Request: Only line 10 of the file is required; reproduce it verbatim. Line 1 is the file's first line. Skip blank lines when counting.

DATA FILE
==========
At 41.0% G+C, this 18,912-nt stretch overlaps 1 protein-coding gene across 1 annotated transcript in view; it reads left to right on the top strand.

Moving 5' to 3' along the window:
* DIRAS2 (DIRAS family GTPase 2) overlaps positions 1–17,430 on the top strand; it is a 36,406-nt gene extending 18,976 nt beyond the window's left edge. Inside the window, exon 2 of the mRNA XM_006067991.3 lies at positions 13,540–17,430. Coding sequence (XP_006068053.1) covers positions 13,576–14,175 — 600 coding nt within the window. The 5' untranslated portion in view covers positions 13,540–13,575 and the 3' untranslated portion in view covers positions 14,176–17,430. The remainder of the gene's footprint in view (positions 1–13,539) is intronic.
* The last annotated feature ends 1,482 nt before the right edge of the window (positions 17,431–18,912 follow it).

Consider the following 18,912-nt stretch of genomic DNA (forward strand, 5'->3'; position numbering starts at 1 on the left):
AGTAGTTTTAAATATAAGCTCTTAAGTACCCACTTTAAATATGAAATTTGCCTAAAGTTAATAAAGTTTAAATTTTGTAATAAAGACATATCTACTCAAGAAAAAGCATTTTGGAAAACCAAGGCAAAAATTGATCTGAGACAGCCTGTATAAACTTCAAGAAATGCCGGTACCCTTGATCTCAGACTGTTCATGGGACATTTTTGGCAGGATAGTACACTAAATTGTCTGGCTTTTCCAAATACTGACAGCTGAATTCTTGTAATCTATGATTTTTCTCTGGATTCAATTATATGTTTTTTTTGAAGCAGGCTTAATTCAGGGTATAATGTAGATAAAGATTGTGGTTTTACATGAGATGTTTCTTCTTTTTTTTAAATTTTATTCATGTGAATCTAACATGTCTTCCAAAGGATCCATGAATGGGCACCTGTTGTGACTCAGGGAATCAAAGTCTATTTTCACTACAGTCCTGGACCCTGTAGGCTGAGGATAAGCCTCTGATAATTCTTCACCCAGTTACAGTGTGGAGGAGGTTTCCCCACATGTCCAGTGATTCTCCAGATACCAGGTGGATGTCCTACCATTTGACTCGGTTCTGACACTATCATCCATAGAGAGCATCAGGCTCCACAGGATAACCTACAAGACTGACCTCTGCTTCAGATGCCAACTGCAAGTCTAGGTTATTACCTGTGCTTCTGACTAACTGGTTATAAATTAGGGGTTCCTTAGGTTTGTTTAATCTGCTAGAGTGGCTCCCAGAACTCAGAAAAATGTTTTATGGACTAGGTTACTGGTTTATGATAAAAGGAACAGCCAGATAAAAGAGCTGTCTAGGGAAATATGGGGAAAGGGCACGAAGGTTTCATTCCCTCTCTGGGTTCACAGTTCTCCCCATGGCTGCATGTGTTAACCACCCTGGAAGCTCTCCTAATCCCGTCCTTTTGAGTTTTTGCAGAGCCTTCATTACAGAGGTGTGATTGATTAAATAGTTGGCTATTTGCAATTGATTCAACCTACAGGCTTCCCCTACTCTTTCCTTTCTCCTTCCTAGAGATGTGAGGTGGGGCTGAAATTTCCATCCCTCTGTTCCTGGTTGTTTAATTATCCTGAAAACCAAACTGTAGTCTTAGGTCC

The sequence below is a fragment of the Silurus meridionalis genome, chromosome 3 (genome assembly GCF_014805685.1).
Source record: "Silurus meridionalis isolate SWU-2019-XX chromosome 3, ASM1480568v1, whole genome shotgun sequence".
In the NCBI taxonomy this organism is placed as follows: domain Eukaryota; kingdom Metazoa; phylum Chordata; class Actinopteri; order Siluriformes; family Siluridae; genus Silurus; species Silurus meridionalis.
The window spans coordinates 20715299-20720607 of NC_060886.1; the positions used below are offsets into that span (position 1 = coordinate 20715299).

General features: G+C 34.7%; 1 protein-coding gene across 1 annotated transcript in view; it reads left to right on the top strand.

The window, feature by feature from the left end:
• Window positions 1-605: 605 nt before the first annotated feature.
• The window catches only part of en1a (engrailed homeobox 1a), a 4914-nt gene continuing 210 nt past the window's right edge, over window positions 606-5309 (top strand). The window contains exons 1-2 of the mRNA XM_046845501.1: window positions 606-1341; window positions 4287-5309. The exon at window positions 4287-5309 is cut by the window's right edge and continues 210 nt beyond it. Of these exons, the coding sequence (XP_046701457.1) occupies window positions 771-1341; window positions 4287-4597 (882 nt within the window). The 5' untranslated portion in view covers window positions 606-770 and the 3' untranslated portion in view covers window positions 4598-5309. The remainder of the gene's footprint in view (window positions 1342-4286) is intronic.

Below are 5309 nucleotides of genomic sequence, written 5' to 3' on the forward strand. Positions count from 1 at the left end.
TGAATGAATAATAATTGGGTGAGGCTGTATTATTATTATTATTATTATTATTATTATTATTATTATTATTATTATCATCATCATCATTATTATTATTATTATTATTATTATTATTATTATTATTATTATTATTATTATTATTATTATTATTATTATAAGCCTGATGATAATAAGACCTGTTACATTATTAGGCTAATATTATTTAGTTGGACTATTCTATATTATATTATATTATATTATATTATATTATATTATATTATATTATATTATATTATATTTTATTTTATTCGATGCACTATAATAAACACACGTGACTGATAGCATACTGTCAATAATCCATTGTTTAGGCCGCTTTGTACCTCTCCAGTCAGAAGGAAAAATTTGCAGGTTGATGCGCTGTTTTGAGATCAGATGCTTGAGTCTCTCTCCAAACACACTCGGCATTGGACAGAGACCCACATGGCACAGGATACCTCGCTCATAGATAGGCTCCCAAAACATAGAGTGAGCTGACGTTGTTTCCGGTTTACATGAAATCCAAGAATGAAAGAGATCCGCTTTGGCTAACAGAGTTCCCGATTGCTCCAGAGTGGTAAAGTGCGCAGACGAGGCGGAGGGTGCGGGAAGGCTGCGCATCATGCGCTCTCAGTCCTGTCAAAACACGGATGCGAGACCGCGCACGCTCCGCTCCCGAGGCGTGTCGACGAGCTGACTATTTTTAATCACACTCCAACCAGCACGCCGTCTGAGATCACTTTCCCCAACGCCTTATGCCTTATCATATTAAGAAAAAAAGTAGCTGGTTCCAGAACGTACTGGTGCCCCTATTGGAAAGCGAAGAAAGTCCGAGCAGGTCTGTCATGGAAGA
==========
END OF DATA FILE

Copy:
The window spans coordinates 20715299-20720607 of NC_060886.1; the positions used below are offsets into that span (position 1 = coordinate 20715299).